My usual routine of posting something every few days has been decidedly interrupted by a winter storm that I have determined must be called ‘the doldrums of winter’. After posting how lovely the place looked with all the snow, I thoughtlessly wished it would stay around for awhile. Never did I realize how my powers of manifestation would be abused! We entered into a storm cycle that left us literally withOUT power for 4 days, with a large hole in our kitchen window, and a yard that looks like a cyclone thundered through. And the snow did, indeed, linger through all of this.
It is this time without electricity, during the darkness and cold of winter, that I am referring to as the ‘doldrums’. Sailors will recognize that term as referring to the areas of low pressure around the equator that are famous for having little to no wind. Sailboats can sit for days, or even weeks, until the wind, their source of power, returns. I’m imagining some sailors have been driven insane by this waiting.
I’m reading Miles Hordern’s book Sailing the Pacific, his story of sailing from New Zealand to Chile and back by himself. In his book, he describes his experience of the doldrums thus:
” There was nothing to do. Or perhaps, I could do nothing. I turned on the radio, but its talk was of a world I no longer knew. A book was hopeless: I could seldom read a sentence before my concentration dissolved. …Again and again I found myself climbing to the deck….Each time I hoped that finally there might be something there…..But each time there was nothing.”
I believe this aptly describes Mike’s behavior during this brief time of living without electricity and internet service while the storm raged on. The word ‘raged’ here means the sound of exploding limbs, falling trees, and continued snow. Mike was actively involved in ‘waiting’, which everyone knows is a verb of action. He waited at the window, watching. He waited outside, until I got just a little upset at him for wandering around underneath the deadly trees and called to him in a rather loud voice to come inside. He talked on the cell phone to our neighbors to coordinate experiences and wonder out loud when the power would be restored, when another limb might hit the house, whether a tree would fall. Would our little enclave of a few houses warrant the attention of the power company? Did they KNOW we were powerless? How long would we have to wait? Days? Weeks? The stillness that was usually my husband was nowhere to be found. Perhaps men are like this when their homes are threatened.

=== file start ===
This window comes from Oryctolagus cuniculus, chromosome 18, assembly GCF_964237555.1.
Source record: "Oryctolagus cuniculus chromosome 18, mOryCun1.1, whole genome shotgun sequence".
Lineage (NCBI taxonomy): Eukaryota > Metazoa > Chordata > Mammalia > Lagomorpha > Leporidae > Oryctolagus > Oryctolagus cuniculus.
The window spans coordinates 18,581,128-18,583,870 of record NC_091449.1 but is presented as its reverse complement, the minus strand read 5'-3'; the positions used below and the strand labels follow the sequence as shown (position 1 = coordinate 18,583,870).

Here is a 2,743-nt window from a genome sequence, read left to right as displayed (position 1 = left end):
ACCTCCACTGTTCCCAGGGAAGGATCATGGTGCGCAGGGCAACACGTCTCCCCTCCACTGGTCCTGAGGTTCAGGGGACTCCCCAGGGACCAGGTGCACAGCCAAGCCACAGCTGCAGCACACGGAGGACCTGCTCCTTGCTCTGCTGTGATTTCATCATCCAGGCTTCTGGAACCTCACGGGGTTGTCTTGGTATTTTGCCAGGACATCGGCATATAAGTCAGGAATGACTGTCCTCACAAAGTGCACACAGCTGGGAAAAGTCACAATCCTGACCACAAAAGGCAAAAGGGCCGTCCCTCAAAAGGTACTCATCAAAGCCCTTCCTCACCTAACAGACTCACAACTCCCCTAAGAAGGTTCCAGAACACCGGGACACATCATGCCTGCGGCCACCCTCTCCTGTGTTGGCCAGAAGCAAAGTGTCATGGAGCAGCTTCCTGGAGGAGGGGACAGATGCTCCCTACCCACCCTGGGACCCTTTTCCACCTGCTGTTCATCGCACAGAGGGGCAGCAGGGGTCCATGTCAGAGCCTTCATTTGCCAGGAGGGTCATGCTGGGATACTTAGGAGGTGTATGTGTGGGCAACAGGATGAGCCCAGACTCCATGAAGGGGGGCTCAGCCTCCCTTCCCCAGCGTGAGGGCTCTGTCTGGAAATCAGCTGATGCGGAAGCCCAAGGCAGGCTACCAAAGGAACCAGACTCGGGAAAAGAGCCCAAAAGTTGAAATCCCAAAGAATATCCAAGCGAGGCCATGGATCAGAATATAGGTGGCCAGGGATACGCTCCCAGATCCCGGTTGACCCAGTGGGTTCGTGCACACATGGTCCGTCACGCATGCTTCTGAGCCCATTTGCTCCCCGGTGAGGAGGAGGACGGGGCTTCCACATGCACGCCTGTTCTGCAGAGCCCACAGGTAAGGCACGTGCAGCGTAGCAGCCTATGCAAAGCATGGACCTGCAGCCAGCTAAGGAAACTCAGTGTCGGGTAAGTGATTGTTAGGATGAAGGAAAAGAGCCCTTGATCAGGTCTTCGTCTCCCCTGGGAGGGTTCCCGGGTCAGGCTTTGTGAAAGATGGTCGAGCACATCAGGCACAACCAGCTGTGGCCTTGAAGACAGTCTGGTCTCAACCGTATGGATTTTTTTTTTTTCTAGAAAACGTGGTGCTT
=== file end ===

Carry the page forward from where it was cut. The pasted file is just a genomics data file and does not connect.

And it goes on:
I, on the other hand, was the essence of feminine patience. I sat placidly by the window, doing crafts by lamplight, occasionally getting up to stoke the fire. It was as though I was gestating in some way, although what I would be giving birth to is beyond me at this point. I hope I am creating here a dramatic enough picture. The exploding trees interested me in a sad kind of way, but I felt deeply the fact that I had absolutely no power to do anything about the storm. It would do its devilry to our trees and property, and then we would clean up later. My birch tree was snapped in two pieces. I barely batted an eyelash. My smoke trees were smashed to smithereens by huge branches. I will recover. We were warm, dry, fed, and together. Maslow’s hierarchy of needs had never been better met. It’s true that should a tree land on our house, we could be injured, but worrying about it would not change that. Why this logic generally escapes me when it comes, say, to my children, is beyond me. Still, I sat smugly enjoying the slowness of life.
In fact, when the electricity came back on yesterday, I was a bit disconcerted at first. And then I felt a little mournful. It’s not that I don’t like having the convenience because, after all, I am not crazy. But I do love those times when life is pretty simple and small. Having a power outage makes life very small and contained, and only the basic things are important. Now that the power is back, we live large again. In some ways, this is unfortunate.